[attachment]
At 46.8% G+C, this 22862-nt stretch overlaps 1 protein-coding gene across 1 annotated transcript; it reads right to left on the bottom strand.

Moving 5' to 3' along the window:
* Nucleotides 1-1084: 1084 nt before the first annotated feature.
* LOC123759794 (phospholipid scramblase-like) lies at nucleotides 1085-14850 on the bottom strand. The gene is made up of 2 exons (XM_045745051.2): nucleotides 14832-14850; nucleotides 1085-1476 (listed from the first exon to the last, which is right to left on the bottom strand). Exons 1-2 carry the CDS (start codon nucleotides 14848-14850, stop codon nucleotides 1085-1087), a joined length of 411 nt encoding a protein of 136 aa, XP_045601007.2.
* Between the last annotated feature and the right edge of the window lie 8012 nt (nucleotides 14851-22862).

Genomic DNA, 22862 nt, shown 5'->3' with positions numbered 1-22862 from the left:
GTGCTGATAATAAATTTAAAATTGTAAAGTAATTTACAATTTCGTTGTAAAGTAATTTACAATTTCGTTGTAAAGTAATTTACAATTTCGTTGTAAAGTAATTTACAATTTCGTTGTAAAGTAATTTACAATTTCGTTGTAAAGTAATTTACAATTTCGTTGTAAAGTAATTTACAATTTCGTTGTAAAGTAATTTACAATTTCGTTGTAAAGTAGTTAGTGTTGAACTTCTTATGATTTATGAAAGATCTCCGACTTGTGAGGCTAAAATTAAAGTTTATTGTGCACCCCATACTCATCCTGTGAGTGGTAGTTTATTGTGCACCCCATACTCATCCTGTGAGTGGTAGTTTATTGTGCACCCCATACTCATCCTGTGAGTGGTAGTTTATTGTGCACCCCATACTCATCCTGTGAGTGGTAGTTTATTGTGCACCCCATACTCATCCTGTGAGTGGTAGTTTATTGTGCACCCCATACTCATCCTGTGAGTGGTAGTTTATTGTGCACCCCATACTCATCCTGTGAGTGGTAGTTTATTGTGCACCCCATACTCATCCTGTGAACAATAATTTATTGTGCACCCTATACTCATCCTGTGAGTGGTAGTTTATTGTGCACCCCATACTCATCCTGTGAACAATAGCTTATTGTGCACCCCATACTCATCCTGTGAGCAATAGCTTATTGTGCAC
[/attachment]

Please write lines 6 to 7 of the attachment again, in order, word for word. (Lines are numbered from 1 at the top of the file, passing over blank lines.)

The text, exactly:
Genomic DNA, 22862 nt, shown 5'->3' with positions numbered 1-22862 from the left:
GTGCTGATAATAAATTTAAAATTGTAAAGTAATTTACAATTTCGTTGTAAAGTAATTTACAATTTCGTTGTAAAGTAATTTACAATTTCGTTGTAAAGTAATTTACAATTTCGTTGTAAAGTAATTTACAATTTCGTTGTAAAGTAATTTACAATTTCGTTGTAAAGTAATTTACAATTTCGTTGTAAAGTAATTTACAATTTCGTTGTAAAGTAGTTAGTGTTGAACTTCTTATGATTTATGAAAGATCTCCGACTTGTGAGGCTAAAATTAAAGTTTATTGTGCACCCCATACTCATCCTGTGAGTGGTAGTTTATTGTGCACCCCATACTCATCCTGTGAGTGGTAGTTTATTGTGCACCCCATACTCATCCTGTGAGTGGTAGTTTATTGTGCACCCCATACTCATCCTGTGAGTGGTAGTTTATTGTGCACCCCATACTCATCCTGTGAGTGGTAGTTTATTGTGCACCCCATACTCATCCTGTGAGTGGTAGTTTATTGTGCACCCCATACTCATCCTGTGAGTGGTAGTTTATTGTGCACCCCATACTCATCCTGTGAACAATAATTTATTGTGCACCCTATACTCATCCTGTGAGTGGTAGTTTATTGTGCACCCCATACTCATCCTGTGAACAATAGCTTATTGTGCACCCCATACTCATCCTGTGAGCAATAGCTTATTGTGCAC